COVENTRY City’s first goalscorer yesterday at Wembley, Gael Bigirimana, revealed he gave an inspirational team-talk ahead of the Checkatrade Trophy win – which focused on giving something back to the club and city without any ‘excuses’.
It was a heady 24 hours for the 23-year-old midfielder and devout Christian whose wife gave birth to their first child the previous night.
He was one of nine Coventry City academy graduates in the team or bench, seven of which played some part in the game – following his return last year from a spell at Newcastle United.
Bigirimana was born in Burundi before coming to Coventry’s academy, and he married law graduate and former Miss Coventry Natalia Leigh last year.
He has been in and out of the team which has had four managers this year, and is staring relegation from League One in the face.
It a revealing interview on the pitch after the Trophy was lifted, he said: “This club has had its difficulties and to come from the academy and to be part of this.. I said the the boys yesterday, ‘we can all have millions of things to say about this club, millions of things, we can make excuses, but this club has given us the opportunity.’
“Some boys have been released from other clubs, and for others this club and the academy of this club has given them the opportunity,” he told BBC Coventry and Warwickshire.
“Gregor Rioch and Rich Stevens (former and present academy bosses) have been amazing. When Oggy (Steve Ogrizovic) was moved to the first team, Gregor Rioch and Rich Stevens came in and they really helped so many boys.
“So many of them are now playing in higher divisions – Callum Wilson, Conor Thomas, my brother Cyrus Christie, all of them.. it’s all for them as well. This is for all the young boys who came through the academy.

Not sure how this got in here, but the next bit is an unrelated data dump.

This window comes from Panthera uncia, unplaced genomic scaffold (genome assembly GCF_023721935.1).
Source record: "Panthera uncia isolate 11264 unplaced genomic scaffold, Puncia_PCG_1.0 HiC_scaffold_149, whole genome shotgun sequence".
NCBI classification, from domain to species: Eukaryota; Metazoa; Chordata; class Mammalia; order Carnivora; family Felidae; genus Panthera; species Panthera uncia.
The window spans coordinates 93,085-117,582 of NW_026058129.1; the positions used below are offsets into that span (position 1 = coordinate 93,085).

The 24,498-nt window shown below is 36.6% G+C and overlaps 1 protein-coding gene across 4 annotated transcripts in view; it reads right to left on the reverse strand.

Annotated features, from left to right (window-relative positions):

“That’s what I said to the boys. I wasn’t trying to segregate the team. I just wanted them to know what came from this club and it’s given us the opportunity. So we might need to work an extra five per cent. We need to be the ones that encourage, and the other boys will see that in us, and they were great. The other boys who didn’t come from this academy, they were amazing.
“I said to the boys, ‘we can leave something at this club that can change the path for those other boys and for this city. I’m very humbled.
“Mark Robins (team boss) came in and said he could feel we had a lot of shackles around us.. a lot of ‘do this and that’ and that brings fear.
“He came in and said, ‘I didn’t come in to save you guys, I believe it can happen but I’m here for the long term. He’s really amazing.
“It’s brought confidence to the boys. We’ve gone into a simple formation and it’s worked. He’s done really amazing.
“It’s not just football. It’s the community, it’s the schools, the workplace, it’s the barber’s shop, the small shops and the supermarket.
“The city of Coventry is quite small but this club really stands for this city.
“It’s too easy to give up. This club has been in the Premiership for so long, it’s been at the top.
“We can have so many excuses but nobody is perfect. All we can do is work hard and put other people before us. I wanted to work for my teammates. Coventry is the place where I came first so it has a special place in my heart.
“If you score goals it can get you from here to there. But I am not here for the glory. I’m a servant of Jesus Christ. I came to serve so I have to serve. It’s not about me. It’s about my teammates. It’s about this club.”
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